Microsoft is set to unveil the next version of Windows today. All the evidence – including leaked versions and teaser videos Microsoft released ahead of the event – suggests this new version will be called Windows 11.
Now, we originally thought Windows 10 would be the “last” version of Windows – at least that’s what Microsoft sent in 2015. This implied that future updates would be more incremental, instead of the “Big” versions. Bang “. we have seen previously.
So why are we now getting a major new version of Windows?
A history lesson on Windows upgrades
Let’s refresh our memory: Before the release of Windows 10, we had large important versions that introduced significant changes to the operating system. They were colossal pain points for consumers and modernizing organizations. For example, in the consumer space, Windows 95/98 / ME switched to Windows XP, which used the NT kernel and the system architecture we still use today, and it was a huge deal for consumers. .
Prior to that, as some verticals migrated to Windows NT 3.51 and 4.0, most businesses moved from Windows 95/98 to Windows 2000, implementing Active Directory (and moving from LAN Manager and Novell NetWare to NT in the data center). ) then XP, so the migration was painful and confusing for them for many different reasons. Then we saw all this mess with Windows Vista, then the migration to Windows 7, and the UX disaster that was Windows 8.
It was a very eventful twenty years. But when Windows 10 came out in the summer of 2015, it injected a bit of sanity into the equation. A few years ago, Microsoft went at a semi-annual pace with incremental upgrades to roll out improvements. This became not only a bugfix or service pack, but a model for introducing new features.
Instead of waiting every five years, more or less, to present them, Microsoft did so twice a year. Due to this semi-annual update scheme, Windows 10 is a very up-to-date operating system today, with many modern features already.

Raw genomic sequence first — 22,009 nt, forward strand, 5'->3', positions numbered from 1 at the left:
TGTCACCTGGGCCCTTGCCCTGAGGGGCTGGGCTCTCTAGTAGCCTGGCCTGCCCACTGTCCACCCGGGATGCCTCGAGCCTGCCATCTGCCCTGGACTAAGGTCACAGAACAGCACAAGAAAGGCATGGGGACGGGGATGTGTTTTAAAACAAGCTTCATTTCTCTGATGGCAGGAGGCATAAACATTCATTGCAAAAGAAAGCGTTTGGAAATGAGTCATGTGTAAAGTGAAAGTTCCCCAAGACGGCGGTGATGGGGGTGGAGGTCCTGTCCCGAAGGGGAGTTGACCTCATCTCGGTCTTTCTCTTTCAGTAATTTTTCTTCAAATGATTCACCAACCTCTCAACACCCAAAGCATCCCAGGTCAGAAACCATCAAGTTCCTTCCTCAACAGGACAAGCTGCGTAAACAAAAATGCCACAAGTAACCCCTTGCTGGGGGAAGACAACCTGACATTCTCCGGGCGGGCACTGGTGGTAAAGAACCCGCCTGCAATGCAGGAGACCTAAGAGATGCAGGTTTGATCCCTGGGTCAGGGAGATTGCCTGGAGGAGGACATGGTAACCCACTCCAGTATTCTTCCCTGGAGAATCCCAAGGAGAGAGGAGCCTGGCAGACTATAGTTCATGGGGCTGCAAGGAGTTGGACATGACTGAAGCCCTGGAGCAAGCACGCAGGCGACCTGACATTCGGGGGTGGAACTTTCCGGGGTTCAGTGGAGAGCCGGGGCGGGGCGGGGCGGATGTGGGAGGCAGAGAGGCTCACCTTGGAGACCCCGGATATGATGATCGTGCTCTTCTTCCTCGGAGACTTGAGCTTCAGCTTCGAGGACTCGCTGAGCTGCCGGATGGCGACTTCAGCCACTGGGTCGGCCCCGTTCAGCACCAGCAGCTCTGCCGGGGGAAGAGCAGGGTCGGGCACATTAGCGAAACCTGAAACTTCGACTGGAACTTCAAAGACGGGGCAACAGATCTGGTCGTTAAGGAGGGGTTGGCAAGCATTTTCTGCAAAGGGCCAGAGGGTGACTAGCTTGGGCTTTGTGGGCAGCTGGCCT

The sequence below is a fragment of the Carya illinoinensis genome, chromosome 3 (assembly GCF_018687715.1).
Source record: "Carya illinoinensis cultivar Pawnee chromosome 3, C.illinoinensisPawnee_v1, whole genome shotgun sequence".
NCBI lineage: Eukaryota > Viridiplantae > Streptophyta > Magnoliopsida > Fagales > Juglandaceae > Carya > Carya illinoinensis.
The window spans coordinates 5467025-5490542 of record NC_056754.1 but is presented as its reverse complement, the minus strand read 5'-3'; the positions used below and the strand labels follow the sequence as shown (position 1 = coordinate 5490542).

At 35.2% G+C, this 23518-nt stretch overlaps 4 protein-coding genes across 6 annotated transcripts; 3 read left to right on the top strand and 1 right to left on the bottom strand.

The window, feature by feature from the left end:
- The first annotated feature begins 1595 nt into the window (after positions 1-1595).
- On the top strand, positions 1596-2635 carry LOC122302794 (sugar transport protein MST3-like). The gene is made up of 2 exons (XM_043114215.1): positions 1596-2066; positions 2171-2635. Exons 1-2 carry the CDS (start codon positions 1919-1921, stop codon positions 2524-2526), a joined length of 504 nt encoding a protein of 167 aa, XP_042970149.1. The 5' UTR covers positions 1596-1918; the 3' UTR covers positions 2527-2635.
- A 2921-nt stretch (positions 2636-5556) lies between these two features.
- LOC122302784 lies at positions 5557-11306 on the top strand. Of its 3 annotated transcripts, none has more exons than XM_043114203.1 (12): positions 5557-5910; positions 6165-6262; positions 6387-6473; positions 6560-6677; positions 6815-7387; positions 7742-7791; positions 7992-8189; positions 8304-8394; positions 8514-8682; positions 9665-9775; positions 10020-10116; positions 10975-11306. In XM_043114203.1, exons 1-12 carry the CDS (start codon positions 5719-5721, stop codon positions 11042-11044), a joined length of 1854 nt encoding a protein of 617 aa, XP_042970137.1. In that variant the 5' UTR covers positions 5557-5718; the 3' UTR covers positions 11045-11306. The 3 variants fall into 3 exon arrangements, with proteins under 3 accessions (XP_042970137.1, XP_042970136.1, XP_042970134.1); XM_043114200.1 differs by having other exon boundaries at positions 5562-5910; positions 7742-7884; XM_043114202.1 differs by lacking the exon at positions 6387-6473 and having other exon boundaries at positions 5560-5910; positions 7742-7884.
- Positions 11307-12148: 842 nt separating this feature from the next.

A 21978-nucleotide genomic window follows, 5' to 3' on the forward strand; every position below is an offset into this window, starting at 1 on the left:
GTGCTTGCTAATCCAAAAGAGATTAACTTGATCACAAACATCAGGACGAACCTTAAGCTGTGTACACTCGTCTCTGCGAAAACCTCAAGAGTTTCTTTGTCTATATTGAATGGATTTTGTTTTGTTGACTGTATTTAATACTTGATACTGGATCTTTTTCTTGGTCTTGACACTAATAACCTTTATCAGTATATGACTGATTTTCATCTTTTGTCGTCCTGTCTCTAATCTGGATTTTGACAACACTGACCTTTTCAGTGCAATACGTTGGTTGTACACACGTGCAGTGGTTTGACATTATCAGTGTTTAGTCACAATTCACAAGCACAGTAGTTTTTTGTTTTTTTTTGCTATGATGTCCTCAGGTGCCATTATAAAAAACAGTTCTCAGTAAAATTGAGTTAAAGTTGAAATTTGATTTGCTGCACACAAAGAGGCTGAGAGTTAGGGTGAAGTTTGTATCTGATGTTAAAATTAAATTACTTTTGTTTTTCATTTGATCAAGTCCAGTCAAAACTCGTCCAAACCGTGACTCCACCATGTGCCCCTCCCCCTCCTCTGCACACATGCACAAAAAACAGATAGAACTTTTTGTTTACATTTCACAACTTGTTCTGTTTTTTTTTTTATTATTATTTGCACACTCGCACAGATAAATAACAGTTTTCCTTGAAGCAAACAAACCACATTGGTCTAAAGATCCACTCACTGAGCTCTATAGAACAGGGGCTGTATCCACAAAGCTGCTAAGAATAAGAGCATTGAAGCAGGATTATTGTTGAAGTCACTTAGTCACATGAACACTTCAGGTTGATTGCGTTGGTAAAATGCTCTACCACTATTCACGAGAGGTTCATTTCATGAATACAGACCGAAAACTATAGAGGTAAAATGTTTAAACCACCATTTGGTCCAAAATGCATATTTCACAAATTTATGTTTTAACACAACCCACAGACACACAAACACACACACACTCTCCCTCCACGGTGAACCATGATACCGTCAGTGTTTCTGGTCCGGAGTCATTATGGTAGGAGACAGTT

So what is Windows 11? Well, if you read Ed Bott’s latest post, it looks like it’s more of a fall update for Windows 10, with a new user experience.
What is the 11?
Why bother with branding? Why knock on the version number? What’s wrong with calling it Windows 10 21H2 or 2111 or whatever? I mean, Mac OS X was the same top-tier version for 20 years – it came out in March 2001 and didn’t get the nickname “11” until 2020, when the Apple Silicon change was implemented. And this year’s version, Monterey, is MacOS 12.
So much progress in such a short time, Apple!
But that’s all marketing; There have been huge changes in macOS over the past 20 years regardless of the “X” brand.
And with Windows, it’s the same, too: Windows 10 of 2015 only looks superficially like Windows 10 of 2021.
Traditionally, Microsoft has used the replacement of version numbers and brand names to remove stains from a previous version – like Windows 7 eliminating Vista or Windows 10 eliminating Windows 8 – or to improve the PC upgrade cycle with its OEM partners. .
But we don’t have any stains to wash here. Windows 10 is a great operating system, the hardware PCs have today is actually pretty impressive, and Windows 10 is already taking advantage of all of that.
I mean, come on, we even have a Linux subsystem in Windows now that lets you run all kinds of cool open source apps, even graphics. Do we have this in 2015? No.
Bring the PC upgrade cycle to life
I think we can argue that Microsoft wants to put a spark in the PC upgrade cycle because that inertia has been slowing down for quite some time due to various factors – but that’s a whole other story altogether.
Let’s face it, the “stain” we need to remove here has nothing to do with Windows – and everything to do with theand all the other crazy garbage the world has thrown at us over the past four years.
Maybe it’s more of a celebratory time for Microsoft to say, “Hey, it’s good to get back in the water – here’s a flashy new swimsuit to get you started. Oh, while you’re at it. , shave and get your hair cut And go buy a new PC, your jalopy is old.
I think there is a natural desire to see tangible changes, especially when comparing the PC platform to the Mac. Then, of course, there will be the usual grunts of those who think Microsoft isn’t innovating enough or getting rid of legacy things fast enough.
But we shouldn’t let that cloud our thinking about why Microsoft is doing things the way they are. Nor is it fair to impose the same rules and constraints on Microsoft customers and developers that Apple imposes on its own.